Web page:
I decided to have a go at a country-style miche with my rye starter, and was pleased with the results, especially the sweetness from the barley flour, and the texture and colour of the crumb from the rye. I was also happy that I've finally managed to iron out a few bugs I've had in the last few of my sourdoughs, such as a pale crust, an overly dry feel, and a fairly large exploding dough...
|Rye Starter @ 100% Hydration||230 grams||8.12 oz||48.42%|
|Strong Bread Flour||400 grams||14.12 oz||84.21%|
|Barley Flour||75 grams||2.65 oz||15.79%|
|Wheat Bran||25 grams||0.88 oz||5.26%|
|Water||330 grams||11.65 oz||69.47%|
|Salt||10 grams||0.35 oz||2.11%|
Total Flour Weight: 475 grams
Percentages are relative to flour weight (flour equals 100%) and every other ingredient is a percentage of this. Flour from the starter is not counted. This recipe was originally in grams and has been converted to other measures.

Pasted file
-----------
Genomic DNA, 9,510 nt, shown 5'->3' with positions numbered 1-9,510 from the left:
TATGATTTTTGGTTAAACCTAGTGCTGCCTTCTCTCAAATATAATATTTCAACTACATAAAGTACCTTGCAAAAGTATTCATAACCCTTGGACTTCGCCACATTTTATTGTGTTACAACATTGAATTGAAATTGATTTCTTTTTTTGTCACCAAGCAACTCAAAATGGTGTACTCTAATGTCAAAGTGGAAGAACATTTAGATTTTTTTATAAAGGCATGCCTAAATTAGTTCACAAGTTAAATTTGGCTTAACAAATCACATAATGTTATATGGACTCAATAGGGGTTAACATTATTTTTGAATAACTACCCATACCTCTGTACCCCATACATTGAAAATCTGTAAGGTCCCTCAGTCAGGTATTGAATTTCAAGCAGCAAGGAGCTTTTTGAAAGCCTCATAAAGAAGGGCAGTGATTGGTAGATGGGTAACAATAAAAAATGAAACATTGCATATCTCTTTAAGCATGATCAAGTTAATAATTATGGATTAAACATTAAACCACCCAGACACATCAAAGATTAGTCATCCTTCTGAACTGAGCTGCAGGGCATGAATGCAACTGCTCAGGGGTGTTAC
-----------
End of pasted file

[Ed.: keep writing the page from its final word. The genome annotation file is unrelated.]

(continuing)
1) Mix all ingredients and autolyse (rest) for 30 minutes.
2) Knead for 5 minutes and rest for a further 30 minutes.
3) Check the consistency of the dough (windowpane test, and dough should be tacky but not too sticky), if necessary, knead for a further 5 minutes.
4) Shape into a rough ball and bulk ferment at room temperature for two hours. During this time I also did a stretch/fold.
5) Shape into a boule and place into a floured banneton. Proof for about 4 hours at room temperature.
6) Preheat oven to max, prepare a steam bath (place cermaic baking dish into oven) and place a baking stone in oven. Turn out loaf onto a peel and slash. Pour boiling water into baking dish and place bread into oven. Bake for 10 minutes, reduce heat to 210°C and bake for a further 30 minutes.
7) Test for doneness (bread should register above 180°C at the centre and sound hollow when tapped on the bottom. Cool on a wire reack for at least one hour.